The Truth about British army

Lt Col Nicholas Mercer, senior military legal adviser, and now an Anglican priest, writes in The Guardian, ‘In the past few days a number of politicians and former generals have criticised the so-called hounding of British soldiers by what they claim are just money-grabbing lawyers launching ill-founded cases into alleged wartime abuse . . . This is an orchestrated narrative: cases are carefully selected and dropped into the public domain, and the press and public lap them up. The reality, of course, is somewhat different.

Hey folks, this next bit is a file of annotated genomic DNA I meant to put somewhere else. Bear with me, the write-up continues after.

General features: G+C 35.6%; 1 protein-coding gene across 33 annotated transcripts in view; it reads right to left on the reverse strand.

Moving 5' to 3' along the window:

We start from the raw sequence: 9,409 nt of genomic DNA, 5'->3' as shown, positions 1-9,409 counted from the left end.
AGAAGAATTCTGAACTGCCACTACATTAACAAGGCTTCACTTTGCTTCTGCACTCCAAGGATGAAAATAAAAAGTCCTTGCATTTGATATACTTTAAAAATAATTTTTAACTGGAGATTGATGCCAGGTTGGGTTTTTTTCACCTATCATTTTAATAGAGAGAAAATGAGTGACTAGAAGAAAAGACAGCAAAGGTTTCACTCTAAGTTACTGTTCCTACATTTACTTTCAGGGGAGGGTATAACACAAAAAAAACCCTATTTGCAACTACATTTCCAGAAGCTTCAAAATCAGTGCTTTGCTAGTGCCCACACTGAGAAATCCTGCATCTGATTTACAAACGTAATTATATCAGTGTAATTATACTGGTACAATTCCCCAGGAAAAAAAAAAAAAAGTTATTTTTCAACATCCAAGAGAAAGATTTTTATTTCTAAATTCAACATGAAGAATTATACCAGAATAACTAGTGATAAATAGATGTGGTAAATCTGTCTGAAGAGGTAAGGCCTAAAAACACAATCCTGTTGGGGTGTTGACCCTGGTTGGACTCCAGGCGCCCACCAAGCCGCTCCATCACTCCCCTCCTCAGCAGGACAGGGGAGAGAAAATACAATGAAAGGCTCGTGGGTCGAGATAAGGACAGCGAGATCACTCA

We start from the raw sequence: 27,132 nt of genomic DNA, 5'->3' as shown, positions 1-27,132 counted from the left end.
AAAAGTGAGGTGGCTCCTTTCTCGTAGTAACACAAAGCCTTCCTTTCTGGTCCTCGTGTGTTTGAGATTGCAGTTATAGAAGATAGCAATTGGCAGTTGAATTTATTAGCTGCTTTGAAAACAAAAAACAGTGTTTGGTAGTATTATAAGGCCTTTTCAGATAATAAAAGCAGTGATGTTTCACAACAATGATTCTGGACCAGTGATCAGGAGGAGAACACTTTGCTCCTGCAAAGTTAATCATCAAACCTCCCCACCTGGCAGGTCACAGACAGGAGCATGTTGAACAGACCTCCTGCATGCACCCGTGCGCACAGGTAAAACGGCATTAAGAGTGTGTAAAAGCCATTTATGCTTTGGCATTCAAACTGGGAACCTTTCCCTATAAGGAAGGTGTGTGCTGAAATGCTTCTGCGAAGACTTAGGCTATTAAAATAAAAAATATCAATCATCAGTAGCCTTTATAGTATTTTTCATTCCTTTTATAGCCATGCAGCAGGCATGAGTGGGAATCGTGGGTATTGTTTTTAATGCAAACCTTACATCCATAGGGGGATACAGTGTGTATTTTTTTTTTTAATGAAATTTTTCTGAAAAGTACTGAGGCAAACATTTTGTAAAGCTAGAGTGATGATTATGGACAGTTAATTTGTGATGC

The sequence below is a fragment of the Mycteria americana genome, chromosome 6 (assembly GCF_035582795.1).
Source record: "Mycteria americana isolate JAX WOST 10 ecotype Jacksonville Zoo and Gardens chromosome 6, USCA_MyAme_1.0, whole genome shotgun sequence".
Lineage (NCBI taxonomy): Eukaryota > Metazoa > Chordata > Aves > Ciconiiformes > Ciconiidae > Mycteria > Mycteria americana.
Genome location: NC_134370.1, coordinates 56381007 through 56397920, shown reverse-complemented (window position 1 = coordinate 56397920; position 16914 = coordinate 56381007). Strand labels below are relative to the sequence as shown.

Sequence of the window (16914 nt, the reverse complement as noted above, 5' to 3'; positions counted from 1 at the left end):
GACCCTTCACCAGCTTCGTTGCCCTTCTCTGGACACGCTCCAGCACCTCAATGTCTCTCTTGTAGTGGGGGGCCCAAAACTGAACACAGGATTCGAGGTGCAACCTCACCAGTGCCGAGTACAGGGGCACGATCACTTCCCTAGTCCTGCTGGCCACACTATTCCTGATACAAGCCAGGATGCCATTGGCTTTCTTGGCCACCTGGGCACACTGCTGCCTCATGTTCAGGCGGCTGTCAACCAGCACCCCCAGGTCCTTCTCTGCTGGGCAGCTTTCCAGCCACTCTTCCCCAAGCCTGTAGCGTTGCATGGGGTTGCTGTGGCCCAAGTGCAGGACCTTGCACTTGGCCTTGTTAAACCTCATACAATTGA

First, the idea that the claims are largely spurious is nonsense. The Ministry of Defence has already paid out £20m in compensation to victims of abuse in Iraq. This is for a total of 326 cases, which by anyone’s reckoning is a lot of money and a shocking amount of abuse. Anyone who has been involved in litigation with the MoD knows that it will pay up only if a case is overwhelming or the ministry wants to cover something up. Second, allegations have been made about abuse of prisoners and civilians from the outset of the Iraq war in 2003 . . . Finally, it has been well documented that there were secret detention facilities in the UK area of operations which appear to have bypassed prisoner of war facilities. If this is correct, it is in violation of the Geneva conventions and, if the prisoners were spirited out of the country, then that could amount to a grave breach’ . . .  click here